Finally, EFG members reiterated their willingness to continue the joint work begun a few months ago to develop European animal welfare indicators, work that complements initiatives at national level. It is important that this topic moves away from the purely emotional to a scientifically sound basis for objectively assessing animal breeding conditions. The Federation will continue to contribute to the ongoing debate at the European level by drawing on the latest scientific data and by inviting anyone interested to visit a foie gras farm.

Euro Foie Gras has contributed to the European Commission’s public consultation on marketing standards for agricultural products.

In this contribution Euro Foie Gras states that it fully shares the European Commission’s view that “Marketing standards help facilitate the functioning of the internal market, keep food of unsatisfactory quality off the market, provide relevant information to consumers, and ensure a level playing field for competing products.” Euro Foie Gras also insists on the key role played by marketing standards in preserving and promoting the European agricultural know-how, the culinary heritage as well as the diversity of the agricultural types of farming.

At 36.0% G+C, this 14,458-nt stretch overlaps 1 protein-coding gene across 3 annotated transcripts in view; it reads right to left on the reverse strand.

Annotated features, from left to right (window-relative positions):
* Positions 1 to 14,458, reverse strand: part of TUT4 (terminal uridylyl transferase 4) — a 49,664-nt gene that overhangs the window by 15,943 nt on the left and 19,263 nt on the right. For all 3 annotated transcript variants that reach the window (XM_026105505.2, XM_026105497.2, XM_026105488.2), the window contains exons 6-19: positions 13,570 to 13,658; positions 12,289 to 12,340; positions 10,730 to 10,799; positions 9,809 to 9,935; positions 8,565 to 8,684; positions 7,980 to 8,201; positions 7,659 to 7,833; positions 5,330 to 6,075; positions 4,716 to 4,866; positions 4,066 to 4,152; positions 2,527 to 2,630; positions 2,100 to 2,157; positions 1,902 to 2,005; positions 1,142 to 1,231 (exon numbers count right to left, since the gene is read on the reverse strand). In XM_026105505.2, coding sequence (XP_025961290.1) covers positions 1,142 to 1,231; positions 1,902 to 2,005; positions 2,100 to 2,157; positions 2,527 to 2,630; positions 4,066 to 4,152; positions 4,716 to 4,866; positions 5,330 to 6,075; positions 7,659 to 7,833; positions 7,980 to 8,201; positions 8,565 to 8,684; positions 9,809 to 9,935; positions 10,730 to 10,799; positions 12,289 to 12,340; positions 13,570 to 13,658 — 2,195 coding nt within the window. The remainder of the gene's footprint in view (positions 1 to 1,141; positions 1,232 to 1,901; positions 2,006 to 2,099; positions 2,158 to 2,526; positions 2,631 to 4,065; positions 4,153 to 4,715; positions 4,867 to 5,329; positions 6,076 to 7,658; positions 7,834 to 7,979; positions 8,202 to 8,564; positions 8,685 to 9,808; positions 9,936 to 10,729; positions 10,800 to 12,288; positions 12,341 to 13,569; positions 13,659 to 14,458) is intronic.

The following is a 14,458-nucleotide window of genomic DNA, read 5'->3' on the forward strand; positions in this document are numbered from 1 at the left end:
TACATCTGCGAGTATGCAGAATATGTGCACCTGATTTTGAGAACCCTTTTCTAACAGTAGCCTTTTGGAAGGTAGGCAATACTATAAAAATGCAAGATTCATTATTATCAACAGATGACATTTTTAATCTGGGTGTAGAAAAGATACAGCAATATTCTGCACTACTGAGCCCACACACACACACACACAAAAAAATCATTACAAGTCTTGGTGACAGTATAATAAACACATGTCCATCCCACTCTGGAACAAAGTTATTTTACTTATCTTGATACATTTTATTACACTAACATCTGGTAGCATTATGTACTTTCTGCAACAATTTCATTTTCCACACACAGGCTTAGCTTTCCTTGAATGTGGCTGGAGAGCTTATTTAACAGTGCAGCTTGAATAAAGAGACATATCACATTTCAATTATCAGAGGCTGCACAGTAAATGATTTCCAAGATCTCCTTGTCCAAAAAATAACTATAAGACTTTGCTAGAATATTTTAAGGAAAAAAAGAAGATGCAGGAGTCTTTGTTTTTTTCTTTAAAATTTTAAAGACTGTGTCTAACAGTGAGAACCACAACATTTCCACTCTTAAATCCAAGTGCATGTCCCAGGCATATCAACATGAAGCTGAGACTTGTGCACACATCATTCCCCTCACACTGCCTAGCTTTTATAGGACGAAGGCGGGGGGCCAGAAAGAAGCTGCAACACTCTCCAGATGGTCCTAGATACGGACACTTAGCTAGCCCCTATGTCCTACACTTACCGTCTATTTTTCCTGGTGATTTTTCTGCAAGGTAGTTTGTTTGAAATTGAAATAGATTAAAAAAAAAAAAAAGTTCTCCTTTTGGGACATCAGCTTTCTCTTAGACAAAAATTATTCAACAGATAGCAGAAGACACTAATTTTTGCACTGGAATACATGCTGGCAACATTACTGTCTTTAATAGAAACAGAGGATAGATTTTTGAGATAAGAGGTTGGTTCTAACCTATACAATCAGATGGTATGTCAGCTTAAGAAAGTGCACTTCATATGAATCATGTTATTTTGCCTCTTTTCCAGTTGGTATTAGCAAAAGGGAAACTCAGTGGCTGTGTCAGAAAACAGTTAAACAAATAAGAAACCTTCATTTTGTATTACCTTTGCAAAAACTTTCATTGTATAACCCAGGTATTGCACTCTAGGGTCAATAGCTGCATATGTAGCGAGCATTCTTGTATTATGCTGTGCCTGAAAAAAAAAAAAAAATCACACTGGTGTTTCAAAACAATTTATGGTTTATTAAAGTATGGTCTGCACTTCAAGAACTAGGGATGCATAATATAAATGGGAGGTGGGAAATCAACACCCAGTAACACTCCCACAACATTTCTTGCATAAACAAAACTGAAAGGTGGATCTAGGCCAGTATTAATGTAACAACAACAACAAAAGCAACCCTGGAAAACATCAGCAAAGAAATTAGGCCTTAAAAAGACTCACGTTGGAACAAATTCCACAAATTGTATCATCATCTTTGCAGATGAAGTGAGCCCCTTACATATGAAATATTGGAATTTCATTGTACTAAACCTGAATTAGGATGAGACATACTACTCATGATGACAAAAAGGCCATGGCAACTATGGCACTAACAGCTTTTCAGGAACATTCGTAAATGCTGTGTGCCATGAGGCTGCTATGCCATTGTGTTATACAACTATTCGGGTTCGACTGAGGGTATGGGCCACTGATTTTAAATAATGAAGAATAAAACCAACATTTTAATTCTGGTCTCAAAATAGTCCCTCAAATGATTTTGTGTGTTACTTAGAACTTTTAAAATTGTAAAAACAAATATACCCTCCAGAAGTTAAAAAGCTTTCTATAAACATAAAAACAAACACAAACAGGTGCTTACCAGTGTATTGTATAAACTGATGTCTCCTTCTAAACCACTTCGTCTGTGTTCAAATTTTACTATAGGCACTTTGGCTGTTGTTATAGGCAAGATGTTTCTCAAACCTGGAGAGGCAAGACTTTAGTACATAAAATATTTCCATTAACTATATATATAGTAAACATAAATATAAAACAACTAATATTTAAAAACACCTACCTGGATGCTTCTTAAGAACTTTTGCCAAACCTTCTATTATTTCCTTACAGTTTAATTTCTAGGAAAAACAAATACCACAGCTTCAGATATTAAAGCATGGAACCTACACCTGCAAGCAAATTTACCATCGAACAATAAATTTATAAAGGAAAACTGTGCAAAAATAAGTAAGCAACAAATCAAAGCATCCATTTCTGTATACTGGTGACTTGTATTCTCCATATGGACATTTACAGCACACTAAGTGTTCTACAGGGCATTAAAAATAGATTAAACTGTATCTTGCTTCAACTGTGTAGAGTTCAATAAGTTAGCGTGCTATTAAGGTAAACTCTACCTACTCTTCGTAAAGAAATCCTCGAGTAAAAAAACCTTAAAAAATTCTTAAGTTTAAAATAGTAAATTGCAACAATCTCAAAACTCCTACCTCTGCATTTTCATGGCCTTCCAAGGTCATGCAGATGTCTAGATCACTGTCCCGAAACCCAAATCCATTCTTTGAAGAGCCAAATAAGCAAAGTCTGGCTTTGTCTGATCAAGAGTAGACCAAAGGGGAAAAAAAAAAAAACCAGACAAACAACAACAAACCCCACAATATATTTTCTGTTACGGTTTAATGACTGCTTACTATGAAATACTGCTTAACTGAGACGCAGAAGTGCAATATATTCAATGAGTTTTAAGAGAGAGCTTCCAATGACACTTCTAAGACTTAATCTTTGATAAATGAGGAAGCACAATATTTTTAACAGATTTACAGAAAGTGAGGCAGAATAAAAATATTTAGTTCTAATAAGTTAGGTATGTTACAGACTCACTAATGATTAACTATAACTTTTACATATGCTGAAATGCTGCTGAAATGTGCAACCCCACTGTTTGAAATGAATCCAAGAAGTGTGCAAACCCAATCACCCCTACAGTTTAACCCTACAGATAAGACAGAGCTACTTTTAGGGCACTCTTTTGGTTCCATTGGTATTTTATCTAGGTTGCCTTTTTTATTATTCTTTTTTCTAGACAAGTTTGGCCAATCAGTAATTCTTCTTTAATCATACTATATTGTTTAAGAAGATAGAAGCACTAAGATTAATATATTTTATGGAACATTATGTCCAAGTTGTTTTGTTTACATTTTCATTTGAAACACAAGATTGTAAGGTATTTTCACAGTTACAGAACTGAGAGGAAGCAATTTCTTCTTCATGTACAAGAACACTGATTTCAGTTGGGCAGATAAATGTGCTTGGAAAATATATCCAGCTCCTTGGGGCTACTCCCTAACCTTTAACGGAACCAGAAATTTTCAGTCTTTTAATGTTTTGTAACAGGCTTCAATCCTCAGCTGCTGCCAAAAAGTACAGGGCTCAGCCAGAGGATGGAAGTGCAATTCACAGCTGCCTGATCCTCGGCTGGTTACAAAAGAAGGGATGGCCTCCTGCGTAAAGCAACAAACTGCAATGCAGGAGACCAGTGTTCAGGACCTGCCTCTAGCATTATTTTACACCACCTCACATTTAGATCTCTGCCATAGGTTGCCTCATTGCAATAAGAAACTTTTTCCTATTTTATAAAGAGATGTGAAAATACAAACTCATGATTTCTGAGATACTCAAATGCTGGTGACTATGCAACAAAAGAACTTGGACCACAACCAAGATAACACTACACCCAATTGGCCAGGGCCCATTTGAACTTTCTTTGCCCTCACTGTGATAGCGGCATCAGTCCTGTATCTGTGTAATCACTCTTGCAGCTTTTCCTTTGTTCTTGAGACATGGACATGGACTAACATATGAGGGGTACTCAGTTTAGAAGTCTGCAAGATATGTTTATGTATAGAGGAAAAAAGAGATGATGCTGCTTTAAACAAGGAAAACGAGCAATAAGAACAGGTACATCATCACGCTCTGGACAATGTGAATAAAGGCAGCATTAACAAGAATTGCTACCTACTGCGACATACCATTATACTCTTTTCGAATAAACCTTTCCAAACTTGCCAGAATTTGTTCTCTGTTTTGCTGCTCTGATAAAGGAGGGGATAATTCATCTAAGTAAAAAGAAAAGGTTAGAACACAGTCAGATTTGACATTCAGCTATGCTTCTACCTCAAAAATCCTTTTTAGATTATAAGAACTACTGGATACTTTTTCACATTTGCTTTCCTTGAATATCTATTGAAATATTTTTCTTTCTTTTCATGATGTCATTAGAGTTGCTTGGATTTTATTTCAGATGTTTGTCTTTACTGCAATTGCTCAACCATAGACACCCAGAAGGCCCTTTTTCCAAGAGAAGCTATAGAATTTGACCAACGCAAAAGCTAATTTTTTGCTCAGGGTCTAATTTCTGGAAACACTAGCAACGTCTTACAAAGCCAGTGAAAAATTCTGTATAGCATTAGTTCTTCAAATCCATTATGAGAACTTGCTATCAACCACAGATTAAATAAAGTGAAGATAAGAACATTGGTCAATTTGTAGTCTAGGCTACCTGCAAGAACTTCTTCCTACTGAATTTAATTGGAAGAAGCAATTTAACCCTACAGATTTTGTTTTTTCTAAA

The Federation supports the European Commission’s willingness to provide better food information to consumers and to support sustainable food systems. Moreover, citizens’ freedom to choose the food they want to eat should be preserved and each consumer should be able to make informed choices without being victims of misleading and fraudulent practices.

That is why, Euro Foie Gras calls for:

• Maintaining the definition of raw foie gras in its current wording;

• Completing this text with the insertion of the definition of processed foie gras.


Read our full contribution

Read our position paper on marketing standards

European Livestock Voice, a multi-stakeholder group promoting science-based facts on livestock, organised a webinar on animal welfare labelling on 28 January 2021.

Speakers with different backgrounds took the word on this hot topic. Here are some important points: